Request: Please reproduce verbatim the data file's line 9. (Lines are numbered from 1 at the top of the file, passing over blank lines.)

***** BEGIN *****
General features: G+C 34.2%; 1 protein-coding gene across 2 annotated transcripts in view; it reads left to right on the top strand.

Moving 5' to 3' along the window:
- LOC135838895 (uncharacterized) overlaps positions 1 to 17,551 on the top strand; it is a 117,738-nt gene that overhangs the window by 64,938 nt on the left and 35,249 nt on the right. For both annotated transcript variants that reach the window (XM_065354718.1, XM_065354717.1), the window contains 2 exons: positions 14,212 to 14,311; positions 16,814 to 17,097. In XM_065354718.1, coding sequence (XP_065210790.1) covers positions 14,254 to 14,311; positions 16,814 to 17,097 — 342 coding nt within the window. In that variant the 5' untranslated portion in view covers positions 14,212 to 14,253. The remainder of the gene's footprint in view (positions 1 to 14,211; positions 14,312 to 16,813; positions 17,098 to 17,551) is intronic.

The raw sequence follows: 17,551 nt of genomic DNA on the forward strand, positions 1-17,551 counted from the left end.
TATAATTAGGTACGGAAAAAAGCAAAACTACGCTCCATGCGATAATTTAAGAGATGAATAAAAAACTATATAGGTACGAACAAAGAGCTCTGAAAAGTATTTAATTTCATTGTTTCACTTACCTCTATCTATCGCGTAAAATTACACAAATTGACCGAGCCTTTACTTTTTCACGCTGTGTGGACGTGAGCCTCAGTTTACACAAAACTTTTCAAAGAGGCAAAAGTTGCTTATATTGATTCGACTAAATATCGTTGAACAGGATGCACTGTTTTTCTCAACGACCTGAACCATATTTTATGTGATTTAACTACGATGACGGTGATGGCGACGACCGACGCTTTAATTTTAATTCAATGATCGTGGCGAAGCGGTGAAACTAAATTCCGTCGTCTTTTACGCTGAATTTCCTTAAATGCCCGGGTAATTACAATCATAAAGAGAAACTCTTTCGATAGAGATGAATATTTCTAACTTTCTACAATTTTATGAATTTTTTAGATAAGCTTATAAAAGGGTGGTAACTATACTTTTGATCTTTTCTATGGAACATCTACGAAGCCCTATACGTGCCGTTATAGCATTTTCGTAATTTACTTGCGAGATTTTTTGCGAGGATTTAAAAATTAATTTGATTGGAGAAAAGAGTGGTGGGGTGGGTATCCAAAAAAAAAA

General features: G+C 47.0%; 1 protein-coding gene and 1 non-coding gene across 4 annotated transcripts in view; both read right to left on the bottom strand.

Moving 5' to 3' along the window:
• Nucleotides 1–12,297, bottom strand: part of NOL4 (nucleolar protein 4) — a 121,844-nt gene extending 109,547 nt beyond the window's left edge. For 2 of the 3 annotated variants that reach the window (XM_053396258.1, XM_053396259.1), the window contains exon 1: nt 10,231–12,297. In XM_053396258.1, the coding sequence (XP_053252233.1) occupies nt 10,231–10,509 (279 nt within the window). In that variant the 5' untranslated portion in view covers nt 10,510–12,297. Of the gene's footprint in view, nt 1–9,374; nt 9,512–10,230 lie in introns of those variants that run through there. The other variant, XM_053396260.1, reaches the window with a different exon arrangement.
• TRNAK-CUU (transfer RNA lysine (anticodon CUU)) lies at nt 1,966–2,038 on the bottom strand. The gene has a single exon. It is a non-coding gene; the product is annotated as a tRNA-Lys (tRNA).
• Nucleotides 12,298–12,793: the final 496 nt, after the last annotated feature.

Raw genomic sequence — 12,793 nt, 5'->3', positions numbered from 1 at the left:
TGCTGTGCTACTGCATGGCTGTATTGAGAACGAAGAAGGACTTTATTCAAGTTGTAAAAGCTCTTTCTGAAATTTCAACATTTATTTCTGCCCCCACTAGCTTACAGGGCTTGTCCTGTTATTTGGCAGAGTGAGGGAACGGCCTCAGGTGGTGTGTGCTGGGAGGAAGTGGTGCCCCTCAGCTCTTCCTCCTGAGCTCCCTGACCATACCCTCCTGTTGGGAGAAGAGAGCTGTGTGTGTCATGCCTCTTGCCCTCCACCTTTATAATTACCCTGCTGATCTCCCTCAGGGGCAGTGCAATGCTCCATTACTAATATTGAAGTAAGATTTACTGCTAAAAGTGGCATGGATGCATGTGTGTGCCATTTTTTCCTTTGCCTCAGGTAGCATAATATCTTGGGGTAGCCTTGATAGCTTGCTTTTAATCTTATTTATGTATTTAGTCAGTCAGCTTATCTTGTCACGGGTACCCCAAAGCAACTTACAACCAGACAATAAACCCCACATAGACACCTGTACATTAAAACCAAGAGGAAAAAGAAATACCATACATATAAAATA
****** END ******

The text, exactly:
• TRNAK-CUU (transfer RNA lysine (anticodon CUU)) lies at nt 1,966–2,038 on the bottom strand. The gene has a single exon. It is a non-coding gene; the product is annotated as a tRNA-Lys (tRNA).